Yeshua had to fulfill the Scriptures by being in the belly of the earth for three days and three nights. From the time of death and entombment to the time of resurrection and rising from the tomb should have been 3 days and 3 nights. So how is a Friday evening death and burial to sunday early morning resurrection provide 3 days & 3 nights? It barely gives 1 day and 2 nights. So what happened to the rest of the 2 days and 1 night?
- New Age Christianity: The Crossless Gospel of Deception by Rocket Kirchner (dandelionsalad.wordpress.com)
if Europe is suffering from what many critics describe as “Metaphysical boredom”, then America is plagued by “Metaphysical lunacy”.
Have the New Agers ever stopped to think that the early Christians were martyred in Rome because they refused to put Jesus of Nazareth in the pantheon with the other gods? For to them He was God. The only One. Period. Now that may not prove that He was. But it does prove that they believed that He was. And many of them knew him when He actually walked the Earth. Forgiveness and reconciliation were not just a major part of Christ’s teachings, they were at the center of His teachings. And at the center of the center is that before there can be forgiveness and reconciliation between humans and other humans, it must first begin with God reconciling the world unto Himself. Enter the cross and vicarious expiatory blood sacrifice. In other words, according to the early followers of Jesus, He did not just die as a martyr. He died as a sacrifice for sin. Does this prove that it is a fact? No. But what it does prove is that this is what the early Christians believed to be a fact, and this was a matter of public record that they believed this. This sacrificial death motif is either misunderstood today or deliberately omitted. And we wonder why there is no world peace and why humans are not reconciled with each other. They first have to be reconciled with God. There is no short cut. First things first.
- Passover Fast Facts (gantdaily.com)
Passover, also called Pesach, is the Jewish festival celebrating the exodus of the Israelites from Egyptian slavery in 1200s B.C. The story is chronicled in the Old Testament book of Exodus. In the book, Israelites marked their doorposts with lamb’s blood to protect children from the tenth plague: the slaughter of the first born. With the protective mark, the destruction would “pass over” the house.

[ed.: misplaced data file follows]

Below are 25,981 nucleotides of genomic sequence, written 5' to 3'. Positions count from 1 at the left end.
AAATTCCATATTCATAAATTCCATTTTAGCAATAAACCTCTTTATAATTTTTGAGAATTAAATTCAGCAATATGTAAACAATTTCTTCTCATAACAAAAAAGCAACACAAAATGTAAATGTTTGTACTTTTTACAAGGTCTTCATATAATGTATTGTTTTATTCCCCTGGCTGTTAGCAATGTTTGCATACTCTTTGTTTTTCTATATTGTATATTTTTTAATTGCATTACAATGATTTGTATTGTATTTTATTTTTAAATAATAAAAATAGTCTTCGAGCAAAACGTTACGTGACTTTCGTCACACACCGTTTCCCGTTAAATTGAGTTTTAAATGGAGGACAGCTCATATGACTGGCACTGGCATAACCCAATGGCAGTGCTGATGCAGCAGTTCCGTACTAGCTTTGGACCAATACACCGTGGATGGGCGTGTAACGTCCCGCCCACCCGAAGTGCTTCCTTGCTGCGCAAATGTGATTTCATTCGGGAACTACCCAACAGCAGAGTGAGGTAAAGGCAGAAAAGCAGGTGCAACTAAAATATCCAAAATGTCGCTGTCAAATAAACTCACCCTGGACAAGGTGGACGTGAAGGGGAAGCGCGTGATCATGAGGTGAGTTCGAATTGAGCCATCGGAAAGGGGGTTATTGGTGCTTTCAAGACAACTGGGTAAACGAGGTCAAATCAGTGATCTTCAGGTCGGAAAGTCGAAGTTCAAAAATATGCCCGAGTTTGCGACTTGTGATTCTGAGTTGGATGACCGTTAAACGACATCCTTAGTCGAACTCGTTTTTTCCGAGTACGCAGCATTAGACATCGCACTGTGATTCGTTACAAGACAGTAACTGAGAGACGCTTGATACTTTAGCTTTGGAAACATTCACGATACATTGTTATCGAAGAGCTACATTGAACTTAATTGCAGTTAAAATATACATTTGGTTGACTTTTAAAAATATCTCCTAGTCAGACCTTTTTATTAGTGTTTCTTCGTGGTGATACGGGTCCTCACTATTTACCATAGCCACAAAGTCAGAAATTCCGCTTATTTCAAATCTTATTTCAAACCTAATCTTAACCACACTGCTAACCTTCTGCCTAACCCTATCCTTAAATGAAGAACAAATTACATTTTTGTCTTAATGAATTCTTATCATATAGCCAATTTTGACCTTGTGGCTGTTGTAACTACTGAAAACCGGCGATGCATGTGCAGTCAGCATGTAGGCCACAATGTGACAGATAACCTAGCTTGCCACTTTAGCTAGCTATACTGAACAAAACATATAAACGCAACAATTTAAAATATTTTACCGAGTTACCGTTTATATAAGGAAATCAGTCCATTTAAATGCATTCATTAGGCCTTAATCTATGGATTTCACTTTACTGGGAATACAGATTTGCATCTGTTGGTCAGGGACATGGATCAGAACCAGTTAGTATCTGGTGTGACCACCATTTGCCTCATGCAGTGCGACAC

- Chuck Kolb 03/20/2015 abbreviated (conpats.blogspot.com)
This Shabbat is the last of the Four Parashiot that have special Torah readings in
preparation for Pesach (Passover), which is only two short weeks away !
It is called Shabbat HaChodesh (Sabbath [of the] month), and a special reading is
added from Exodus 12:1–20, which details the laws of Pesach (Passover).
This Sabbath also marks the first of the month (Rosh Chodesh), head of the month
of Nissan, which God ordained as the first month of the Biblical calendar.
- It’s all about that Group (blogs.timesofisrael.com)
The Shem Meshmuel (as told to me by my Rebbe at YU Rav Herschel Reichman Shlitta) learns that GOD commanding Moshe to use the language of gathering when instructing the Jewish people to build the mishkan teaches us about the significance of our relationship to the Jewish people as a whole and our collective role as part of our holy people.
- Torah for Today: What does the Torah say about.. Preparing for Pesach? (jewishnews.co.uk)
The hard work of Pesach cleaning is at odds with the obsessive desire for gratification. Why, then, do so many of us work so hard in preparation for this festival?
In fact, if one lists all the Jewish holidays and ask what proportion of Jews observe each one, the likely conclusion would be that the holidays most adhered to are the two most difficult: Pesach and Yom Kippur.
The very fact that people work so hard in preparation for Pesach (and fast on Yom Kippur and do other things which require self-sacrifice) is itself testimony to the potential for human beings to strive for something greater than instant gratification.
- Grace Upon Grace (#LentChallenge) (enthusiasticallydawn.com)